A Taste of Life at Windrush Alpacas

November 27, 2008

Taking It Easy On Thanksgiving Day

Jack Takes It Easy

Jack Takes It Easy

 

 

When you run a farm you don’t get many (if any) days off.  There is always something that needs attending whether it be livestock to feed or fields and crops to tend.   The payoff for the lack of days off is the life style that you lead, for farming has a life style and benefits all of it’s own, whether it be seeing a brilliant sunrise in the morning or watching a new life come into the world.  Those benefits are not what you would find in most employee benefit packages, but then again they are benefits that cannot be bought.

 

For our Thanksgiving Day we will be taking things a little easy.  Of course chores will have to be done, after all, how could one enjoy Thanksgiving dinner with 70 pair of large brown eyes looking at you wondering where their feed is!  I know that the alpacas would not let us get away with forgetting to do chores for a day!

 

Once chores are done though we will be putting away the bookwork, farm repairs, fleece skirting and other tasks to instead enjoy the day cooking and eating our Thanksgiving meal, visiting with the neighbors and spending time together.  I am sure we will receive our fair share of “kisses” from the alpacas; especially the crias who love to come up and sniff us, checking out our hair and clothing.  The fall crias are at a fun age now where they are really starting to explore and test things.  Yesterday as I was raking up poop piles Nazca (the youngest of the crias) was fascinated with the rake, sniffing it, watching it and then racing away from it when I moved it.  He was having a great game with me and I wasn’t getting too much poop raked up!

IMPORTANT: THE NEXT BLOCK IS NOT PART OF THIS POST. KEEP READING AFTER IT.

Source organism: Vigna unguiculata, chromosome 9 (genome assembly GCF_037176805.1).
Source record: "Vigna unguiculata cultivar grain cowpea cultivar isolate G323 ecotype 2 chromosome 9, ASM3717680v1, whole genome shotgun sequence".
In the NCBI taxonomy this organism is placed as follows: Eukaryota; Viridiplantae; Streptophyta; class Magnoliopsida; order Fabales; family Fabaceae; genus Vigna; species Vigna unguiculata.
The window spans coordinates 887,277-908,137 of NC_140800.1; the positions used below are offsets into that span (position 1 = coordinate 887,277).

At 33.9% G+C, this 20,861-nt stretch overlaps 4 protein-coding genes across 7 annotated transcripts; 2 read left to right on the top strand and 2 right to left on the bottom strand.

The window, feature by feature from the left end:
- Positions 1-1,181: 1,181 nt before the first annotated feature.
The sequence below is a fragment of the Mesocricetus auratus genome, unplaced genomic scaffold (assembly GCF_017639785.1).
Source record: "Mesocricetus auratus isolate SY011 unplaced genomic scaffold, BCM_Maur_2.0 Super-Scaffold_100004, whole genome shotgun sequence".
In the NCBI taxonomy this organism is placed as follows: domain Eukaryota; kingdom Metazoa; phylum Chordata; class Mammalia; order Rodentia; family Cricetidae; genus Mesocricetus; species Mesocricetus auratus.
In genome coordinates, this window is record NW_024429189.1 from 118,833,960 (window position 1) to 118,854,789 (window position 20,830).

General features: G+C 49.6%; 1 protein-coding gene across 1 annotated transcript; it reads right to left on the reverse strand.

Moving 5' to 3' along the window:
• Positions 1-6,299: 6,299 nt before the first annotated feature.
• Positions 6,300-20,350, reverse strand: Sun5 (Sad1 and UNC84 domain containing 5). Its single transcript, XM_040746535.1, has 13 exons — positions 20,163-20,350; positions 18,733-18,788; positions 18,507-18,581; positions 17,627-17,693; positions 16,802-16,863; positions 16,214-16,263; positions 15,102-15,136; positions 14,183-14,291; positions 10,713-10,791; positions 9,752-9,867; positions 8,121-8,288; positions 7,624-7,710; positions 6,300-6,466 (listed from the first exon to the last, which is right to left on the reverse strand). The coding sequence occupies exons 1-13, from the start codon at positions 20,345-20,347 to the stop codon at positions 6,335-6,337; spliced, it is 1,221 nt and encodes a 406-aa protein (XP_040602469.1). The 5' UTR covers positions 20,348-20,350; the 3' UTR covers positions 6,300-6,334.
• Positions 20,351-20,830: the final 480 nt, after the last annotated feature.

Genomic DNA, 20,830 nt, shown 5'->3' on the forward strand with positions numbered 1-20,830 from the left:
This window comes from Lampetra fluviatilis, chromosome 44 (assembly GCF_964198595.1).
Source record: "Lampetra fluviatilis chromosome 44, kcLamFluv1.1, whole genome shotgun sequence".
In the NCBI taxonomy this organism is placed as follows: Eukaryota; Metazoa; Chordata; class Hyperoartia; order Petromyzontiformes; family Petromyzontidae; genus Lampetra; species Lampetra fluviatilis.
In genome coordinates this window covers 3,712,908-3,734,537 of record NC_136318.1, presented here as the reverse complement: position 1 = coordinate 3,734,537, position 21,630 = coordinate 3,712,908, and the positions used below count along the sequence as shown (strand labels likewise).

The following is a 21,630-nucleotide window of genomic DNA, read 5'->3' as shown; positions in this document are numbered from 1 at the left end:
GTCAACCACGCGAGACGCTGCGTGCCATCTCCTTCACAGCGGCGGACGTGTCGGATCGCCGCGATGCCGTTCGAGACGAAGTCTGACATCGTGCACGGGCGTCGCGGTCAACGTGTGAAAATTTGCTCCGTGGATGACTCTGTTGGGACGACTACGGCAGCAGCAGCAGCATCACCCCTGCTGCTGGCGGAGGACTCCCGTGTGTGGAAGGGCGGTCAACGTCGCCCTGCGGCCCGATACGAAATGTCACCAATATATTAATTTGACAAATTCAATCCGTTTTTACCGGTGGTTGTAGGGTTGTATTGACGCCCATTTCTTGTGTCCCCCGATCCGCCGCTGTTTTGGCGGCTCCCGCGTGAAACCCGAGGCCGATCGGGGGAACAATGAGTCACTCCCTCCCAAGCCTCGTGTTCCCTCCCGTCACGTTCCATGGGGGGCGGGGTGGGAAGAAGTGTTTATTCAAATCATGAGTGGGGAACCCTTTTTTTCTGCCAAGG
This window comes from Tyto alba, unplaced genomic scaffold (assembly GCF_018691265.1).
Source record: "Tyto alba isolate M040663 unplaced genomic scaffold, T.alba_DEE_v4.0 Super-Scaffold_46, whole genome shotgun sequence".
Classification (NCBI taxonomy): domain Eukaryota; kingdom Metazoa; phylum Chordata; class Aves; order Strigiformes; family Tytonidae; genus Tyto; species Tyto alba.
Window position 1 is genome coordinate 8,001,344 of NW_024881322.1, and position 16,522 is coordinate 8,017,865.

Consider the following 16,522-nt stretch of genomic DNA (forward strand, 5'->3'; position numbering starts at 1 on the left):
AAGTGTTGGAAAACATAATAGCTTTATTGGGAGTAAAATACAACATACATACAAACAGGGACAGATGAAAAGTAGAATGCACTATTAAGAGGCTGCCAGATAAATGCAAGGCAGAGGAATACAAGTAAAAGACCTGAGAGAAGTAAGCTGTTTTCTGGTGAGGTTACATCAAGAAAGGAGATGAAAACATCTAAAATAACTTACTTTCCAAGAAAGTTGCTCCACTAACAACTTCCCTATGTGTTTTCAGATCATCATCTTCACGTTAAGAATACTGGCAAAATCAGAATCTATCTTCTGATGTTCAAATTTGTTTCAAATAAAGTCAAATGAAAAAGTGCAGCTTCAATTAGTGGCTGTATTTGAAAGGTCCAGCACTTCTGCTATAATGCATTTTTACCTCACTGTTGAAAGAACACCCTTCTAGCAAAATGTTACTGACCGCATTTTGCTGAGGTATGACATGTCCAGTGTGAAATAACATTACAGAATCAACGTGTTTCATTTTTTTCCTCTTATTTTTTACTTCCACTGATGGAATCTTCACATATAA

The alpacas and llamas will receive their Thanksgiving treat too, some pumpkin to nibble on and maybe even a carrot or two.  Our neighbors and friends have been bringing us their Halloween pumpkins to feed to the alpacas and llamas, and the herd has been enjoying the fall treat.  Our horses however are not so enchanted with a pumpkin feast and so for them carrots alone will have to be enough.

 

Evening chores will come around just in time to give us some much needed activity after dinner, once the chores are complete we will be able to settle in for the night and perhaps watch a movie or play a board game (Ric is convinced he will be able to beat me at Scrabble).

 

Throughout out easy day though we will remember that it is a day to give thanks, and that we will do, thanks for each other, thanks for our family, thanks for our friends (both furry and not) and thanks for this wonderful lifestyle that we are so fortunate to enjoy.

 

Rosemary

August 27, 2008

A Neighborhood Gathers To Say Farewell

Filed under: alpaca, Crias, General — Tags: , , , , , , — alpacalady @ 6:44 am

 Today’s entry is not about alpacas, but it is about part of farm life and the sense of community that is experienced by those who live in rural areas.

 

Animal lovers all have their attachments to their animals, some stronger than others and yesterday I witnessed our neighbor Darlene say a sad farewell to her 26 year old buckskin horse Impressiv Buckshot – or Oakie as we all knew him.

 

Darlene has been there for us through many of our ups and downs on the farm.  She fell in love with our herdsire Enchantment’s Prince Regent when we first moved to the farm, she helped me tremendously when TeQueely was so ill and she is always willing to help us out whenever she is able.  She is a neighbor with a huge heart.

 

Darlene loves watching the crias play and on Monday evening arrived at the farm asking if she could sit with the alpacas for a while.  Unfortunately I was on a conference call, but I was able to whisper to her to make herself at home and enjoy the company of the crias, but I could tell something was upsetting Darlene.   By the time Ric came into the house I knew that Darlene had already left and asked him to go to her house to check on her.